When reading the New Testament epistles, I am often struck by the stark contrast between what was emphasized by Peter, Paul, James, John and Jude, and what is emphasized in contemporary “Christian” culture, specifically in churches, “Christian” bookstores, and on “Christian” television. These are often at polar opposites from Scripture, making them not just sub-Christian but anti-Christian.
Today I find myself thinking about that contrast once again. Clearly, Peter’s greatest concern was that his readers be holy and ready for the coming of the Lord. He was also concerned that they be on their guard “lest, being carried away by the error of unprincipled men” they “fall from [their] own steadfastness” (3:17). Yet so many teachers in the modern church do not share Peter’s concern, convinced that it is impossible for the saved to forfeit eternal life for any reason. In fact, rather than warning their flocks of this danger of which Scripture speaks repeatedly, they assure them that such a thing could never occur. Worse, holiness is equated to legalism and contrary to the gospel of grace! May God help us!
Peter was also concerned that after he and the other apostles had died, believers who remained would begin to wonder if they had been hoaxed, especially as mockers questioned why Jesus still had not returned (3:2-4). So Peter reminds us that it was God who created everything long ago, and it was God who once destroyed the world by a flood.
Some speculate that Peter, when writing of the earth that “was formed out of water and by water” (3:5), was not speaking of the time of Noah’s flood, but of an earlier flood in which God’s judgment was poured out upon an pre-Adamic creation, the aftermath of which is described in Genesis 1:2:
And the earth was formless and void, and darkness was over the surface of the deep; and the Spirit of God was moving over the surface of the waters.
This view is embraced by those who theorize that there is a gap of perhaps millions of years between Genesis 1:1 and 1:2, which then makes allowance for an earth that is much older than a few thousand years, which is what one might conclude from the more standard reading of the book of Genesis.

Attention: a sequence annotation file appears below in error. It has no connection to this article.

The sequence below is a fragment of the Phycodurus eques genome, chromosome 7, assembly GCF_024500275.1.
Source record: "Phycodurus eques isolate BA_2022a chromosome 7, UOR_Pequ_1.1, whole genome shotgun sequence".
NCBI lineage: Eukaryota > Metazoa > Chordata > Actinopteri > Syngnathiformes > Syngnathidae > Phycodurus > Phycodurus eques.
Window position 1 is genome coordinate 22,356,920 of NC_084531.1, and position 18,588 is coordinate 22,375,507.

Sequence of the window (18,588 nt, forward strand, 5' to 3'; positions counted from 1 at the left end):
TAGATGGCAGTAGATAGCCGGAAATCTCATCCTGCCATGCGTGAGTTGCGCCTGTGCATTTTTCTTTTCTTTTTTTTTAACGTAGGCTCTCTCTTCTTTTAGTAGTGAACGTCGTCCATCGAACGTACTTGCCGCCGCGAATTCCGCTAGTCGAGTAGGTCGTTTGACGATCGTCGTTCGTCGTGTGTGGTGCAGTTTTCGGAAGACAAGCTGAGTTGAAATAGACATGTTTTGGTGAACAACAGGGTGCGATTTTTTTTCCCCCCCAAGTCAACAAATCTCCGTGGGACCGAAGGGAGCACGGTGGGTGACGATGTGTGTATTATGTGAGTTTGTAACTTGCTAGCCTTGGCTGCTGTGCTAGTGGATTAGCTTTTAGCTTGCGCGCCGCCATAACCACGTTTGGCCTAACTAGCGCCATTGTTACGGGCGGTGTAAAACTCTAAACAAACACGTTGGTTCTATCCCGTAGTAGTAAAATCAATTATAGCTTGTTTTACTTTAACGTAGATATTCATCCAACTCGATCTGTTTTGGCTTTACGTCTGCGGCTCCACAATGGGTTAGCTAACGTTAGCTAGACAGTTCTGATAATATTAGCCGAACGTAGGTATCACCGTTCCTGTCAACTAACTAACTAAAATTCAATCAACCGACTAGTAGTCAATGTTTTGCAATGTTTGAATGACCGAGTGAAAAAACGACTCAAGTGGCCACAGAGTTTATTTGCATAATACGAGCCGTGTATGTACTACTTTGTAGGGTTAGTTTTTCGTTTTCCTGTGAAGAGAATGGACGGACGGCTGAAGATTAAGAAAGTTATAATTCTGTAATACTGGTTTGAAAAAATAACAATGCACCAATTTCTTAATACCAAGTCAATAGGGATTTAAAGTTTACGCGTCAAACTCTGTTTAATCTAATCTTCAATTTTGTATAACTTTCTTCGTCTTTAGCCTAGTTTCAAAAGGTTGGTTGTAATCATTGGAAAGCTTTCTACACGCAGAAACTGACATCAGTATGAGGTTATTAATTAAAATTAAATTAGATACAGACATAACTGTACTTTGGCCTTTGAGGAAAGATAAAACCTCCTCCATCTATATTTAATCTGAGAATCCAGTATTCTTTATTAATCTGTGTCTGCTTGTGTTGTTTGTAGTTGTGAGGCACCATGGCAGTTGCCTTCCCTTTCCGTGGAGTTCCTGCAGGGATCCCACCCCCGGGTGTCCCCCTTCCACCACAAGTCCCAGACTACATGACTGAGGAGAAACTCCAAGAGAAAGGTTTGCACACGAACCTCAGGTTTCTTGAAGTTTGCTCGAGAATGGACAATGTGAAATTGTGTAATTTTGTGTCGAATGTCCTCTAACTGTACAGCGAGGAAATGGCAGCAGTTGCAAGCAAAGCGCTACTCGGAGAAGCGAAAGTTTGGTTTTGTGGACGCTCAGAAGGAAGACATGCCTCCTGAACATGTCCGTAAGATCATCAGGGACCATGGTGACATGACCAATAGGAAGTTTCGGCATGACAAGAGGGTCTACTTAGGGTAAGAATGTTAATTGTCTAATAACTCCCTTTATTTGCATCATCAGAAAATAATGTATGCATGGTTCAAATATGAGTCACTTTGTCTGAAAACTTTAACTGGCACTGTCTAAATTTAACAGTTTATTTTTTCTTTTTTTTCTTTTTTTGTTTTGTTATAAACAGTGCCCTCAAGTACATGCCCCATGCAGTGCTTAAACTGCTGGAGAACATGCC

Regardless of which interpretation is correct, God has historically demonstrated His wrath against the entire world in the past, and He has also historically demonstrated His mercy with a new beginning for the world. That same wrath and mercy will be demonstrated once again, yet with one difference. The next time, “the heavens will pass away with a roar and the elements will be destroyed with intense heat, and the earth and its works will be burned up” (3:10). Afterwards, however, true to historical precedent, God will renew what He has destroyed. There will be “new heavens and a new earth in which righteousness dwells” (3:12).
Knowing this, according to Peter, should motivate us to be holy (3:11). In fact, he even states that we can hasten “the coming of the day of God” (3:12), implying that our obedience can affect the timing of Christ’s return. Contrasted with this, Peter tells us that one reason Jesus has been so slow to return is because He is “not wishing for any to perish but for all to come to repentance” (3:9). So the reason it has taken Jesus so long to return is not because He is slow, but because He is lovingly patient, giving rebels more time to repent before their doom is forever sealed.
According to Peter, even in his day people were twisting Paul’s writings (3:16), so it shouldn’t surprise us to witness the same thing today. Some who distort Paul’s words do it “to their own destruction” (3:16), and Peter warns his readers to guard themselves against such teachers, lest they “fall from [their] own steadfastness” (3:17). Giving heed to false teaching can be spiritually deadly. Beware of the multitudes of pastors and teachers today who distort Paul’s writings about salvation by grace, all to their own destruction and the destruction of their hearers. Paul’s gospel was a call to repentance and holiness.